In economics, we’ve heard a lot about a paper from Roland Fryer, a young African-American economist at Harvard whose status as a rising star is shown by the 2015 award of the prestigious John Bates Clark medal given to “that American economist under the age of forty who is judged to have made the most significant contribution to economic thought and knowledge.”
Fryer’s new working paper was summarized in the New York Times under a provocative headline saying “Surprising New Evidence Shows Bias in Police Use of Force but Not in Shootings”, quoting Fryer as saying the result was “the most surprising result of my career.”
Almost immediately, a storm of criticism followed, a good deal of it questioning or refuting Fryer’s empirical claims. We repost here an excellent blog by Professor Rajiv Sethi at Columbia University, who carefully discusses the analytic problems in Fryer’s paper. Other useful empirical critiques can be heard from Justin Feldman, and Dan Hirschman and Michelle Phelps.
But readers may wonder why economists like Fryer are in this analytic space, and why they have so much credibility that the New York Times builds a controversial story around a new working paper without checking with critics or other scholars. After all, conventional economic theory provides little direct insight into this type of deadly social problem, and Fryer’s original paper indeed makes only a cursory nod to economic theory.
Instead, it is all about empirical analysis, and perhaps the halo effect that economists have obtained from doing complex and detailed empirical work. But as Professor Sethi and others show, there are substantial questions about the validity of Fryer’s analysis.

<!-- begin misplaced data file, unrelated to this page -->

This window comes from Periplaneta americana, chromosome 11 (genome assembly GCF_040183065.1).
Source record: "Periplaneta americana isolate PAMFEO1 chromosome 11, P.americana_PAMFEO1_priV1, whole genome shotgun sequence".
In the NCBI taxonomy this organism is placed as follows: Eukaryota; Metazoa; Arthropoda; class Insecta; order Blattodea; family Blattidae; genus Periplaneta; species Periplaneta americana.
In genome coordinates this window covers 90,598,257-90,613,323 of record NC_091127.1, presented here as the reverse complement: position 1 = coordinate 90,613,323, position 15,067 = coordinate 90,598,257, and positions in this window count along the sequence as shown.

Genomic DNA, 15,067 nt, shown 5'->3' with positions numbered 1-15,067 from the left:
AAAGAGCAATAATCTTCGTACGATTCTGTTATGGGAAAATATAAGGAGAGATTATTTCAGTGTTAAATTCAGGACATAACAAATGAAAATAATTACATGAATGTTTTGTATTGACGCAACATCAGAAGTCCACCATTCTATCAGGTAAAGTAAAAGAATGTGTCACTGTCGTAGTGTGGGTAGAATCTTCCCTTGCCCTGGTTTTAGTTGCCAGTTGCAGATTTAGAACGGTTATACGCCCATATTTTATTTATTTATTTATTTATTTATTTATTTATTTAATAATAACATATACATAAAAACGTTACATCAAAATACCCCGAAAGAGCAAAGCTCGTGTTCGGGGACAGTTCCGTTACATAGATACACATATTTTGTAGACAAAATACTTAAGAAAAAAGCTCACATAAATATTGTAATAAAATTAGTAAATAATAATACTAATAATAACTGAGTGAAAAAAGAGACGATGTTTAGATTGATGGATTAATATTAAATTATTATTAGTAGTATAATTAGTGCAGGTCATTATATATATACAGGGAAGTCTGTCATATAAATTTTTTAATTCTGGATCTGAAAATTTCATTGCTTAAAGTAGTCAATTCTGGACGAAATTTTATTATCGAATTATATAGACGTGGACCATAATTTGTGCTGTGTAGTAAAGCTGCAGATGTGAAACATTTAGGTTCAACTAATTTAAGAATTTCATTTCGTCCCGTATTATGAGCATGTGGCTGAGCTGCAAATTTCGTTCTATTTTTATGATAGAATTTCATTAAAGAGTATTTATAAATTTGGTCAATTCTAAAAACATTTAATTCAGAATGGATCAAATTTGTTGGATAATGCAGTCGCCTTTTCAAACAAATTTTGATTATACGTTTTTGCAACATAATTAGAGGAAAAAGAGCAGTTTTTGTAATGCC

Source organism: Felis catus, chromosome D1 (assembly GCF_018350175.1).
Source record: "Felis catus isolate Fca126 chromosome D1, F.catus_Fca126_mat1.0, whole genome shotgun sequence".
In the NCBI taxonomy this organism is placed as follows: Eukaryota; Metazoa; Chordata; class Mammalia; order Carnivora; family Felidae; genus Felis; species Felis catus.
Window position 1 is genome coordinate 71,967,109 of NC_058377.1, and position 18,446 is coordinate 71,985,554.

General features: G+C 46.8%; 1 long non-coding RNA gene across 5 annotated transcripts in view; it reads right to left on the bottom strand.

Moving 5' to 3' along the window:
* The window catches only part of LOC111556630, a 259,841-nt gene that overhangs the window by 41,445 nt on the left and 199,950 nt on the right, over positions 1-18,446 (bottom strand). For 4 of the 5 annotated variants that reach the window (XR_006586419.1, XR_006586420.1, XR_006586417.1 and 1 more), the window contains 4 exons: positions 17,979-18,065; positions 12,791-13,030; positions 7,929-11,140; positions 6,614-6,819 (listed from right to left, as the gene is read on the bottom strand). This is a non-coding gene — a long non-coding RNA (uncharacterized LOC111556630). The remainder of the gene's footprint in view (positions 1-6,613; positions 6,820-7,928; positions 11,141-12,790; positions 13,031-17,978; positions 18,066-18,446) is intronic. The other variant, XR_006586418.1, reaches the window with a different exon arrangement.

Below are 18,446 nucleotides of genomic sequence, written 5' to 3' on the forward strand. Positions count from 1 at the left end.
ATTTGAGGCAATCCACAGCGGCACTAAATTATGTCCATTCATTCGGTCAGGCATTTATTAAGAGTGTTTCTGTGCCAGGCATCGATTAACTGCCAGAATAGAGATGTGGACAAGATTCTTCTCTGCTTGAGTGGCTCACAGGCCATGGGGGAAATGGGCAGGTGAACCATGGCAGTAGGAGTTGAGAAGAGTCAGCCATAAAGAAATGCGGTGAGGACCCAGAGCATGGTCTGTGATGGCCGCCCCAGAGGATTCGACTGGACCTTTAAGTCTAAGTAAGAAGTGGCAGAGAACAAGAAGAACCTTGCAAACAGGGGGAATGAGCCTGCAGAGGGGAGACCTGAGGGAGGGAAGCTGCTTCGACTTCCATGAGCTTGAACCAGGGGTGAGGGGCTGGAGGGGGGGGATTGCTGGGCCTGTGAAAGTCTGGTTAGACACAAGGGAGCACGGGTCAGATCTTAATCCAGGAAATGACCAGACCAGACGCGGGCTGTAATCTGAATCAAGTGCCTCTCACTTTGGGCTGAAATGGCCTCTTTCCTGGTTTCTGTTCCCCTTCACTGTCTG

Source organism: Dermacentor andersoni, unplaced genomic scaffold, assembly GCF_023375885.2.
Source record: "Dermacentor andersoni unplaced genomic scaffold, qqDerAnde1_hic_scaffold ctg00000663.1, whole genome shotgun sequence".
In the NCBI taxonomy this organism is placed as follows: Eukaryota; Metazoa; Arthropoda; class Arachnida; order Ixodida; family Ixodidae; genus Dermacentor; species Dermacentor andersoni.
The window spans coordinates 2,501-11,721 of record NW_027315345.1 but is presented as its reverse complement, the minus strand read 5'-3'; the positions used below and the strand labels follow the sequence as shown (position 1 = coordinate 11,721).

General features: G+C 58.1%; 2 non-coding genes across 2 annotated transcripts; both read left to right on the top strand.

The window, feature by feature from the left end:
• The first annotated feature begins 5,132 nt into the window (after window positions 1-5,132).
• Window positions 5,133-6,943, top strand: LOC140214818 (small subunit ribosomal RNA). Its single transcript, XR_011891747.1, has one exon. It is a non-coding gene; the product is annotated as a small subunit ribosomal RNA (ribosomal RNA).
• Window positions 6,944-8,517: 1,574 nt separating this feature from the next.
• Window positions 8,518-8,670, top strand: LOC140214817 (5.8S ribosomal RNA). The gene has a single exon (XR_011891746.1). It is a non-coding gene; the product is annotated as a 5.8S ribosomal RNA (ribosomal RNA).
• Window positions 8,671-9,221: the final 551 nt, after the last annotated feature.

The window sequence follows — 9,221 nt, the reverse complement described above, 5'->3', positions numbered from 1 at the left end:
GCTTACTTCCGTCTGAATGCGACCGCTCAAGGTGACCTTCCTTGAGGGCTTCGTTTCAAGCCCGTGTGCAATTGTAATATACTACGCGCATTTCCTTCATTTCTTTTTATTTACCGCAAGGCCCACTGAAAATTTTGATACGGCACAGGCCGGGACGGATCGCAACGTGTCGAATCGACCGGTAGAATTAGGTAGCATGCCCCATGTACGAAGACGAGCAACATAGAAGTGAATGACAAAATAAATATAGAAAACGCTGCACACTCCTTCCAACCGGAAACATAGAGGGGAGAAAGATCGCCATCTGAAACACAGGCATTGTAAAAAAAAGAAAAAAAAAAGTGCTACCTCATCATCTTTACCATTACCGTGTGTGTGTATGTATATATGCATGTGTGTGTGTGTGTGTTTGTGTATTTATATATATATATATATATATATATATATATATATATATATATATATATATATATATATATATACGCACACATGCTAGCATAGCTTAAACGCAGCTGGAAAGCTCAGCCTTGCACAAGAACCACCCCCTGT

These analytic problems should have been debated more widely before the paper was broadcast by the Times. At a minimum, other social scientists (economists or not) should have been consulted on such an important and charged issue. Alternative analyses on bias in police shootings that reach opposite conclusions from Fryer are easily available with a simple internet search.
And Fryer should have been more modest and careful about his empirical analysis—as Professor Sethi says in the blog, “His (Fryer’s) claim that this was ‘the most surprising result of my career’ was an invitation to misunderstand and misreport the findings, which are important but clearly limited in relevance and scope.” Once again, we are reminded that economists don’t have any lock on truth or empirical superiority, especially on complex and divisive issues such as race and police violence.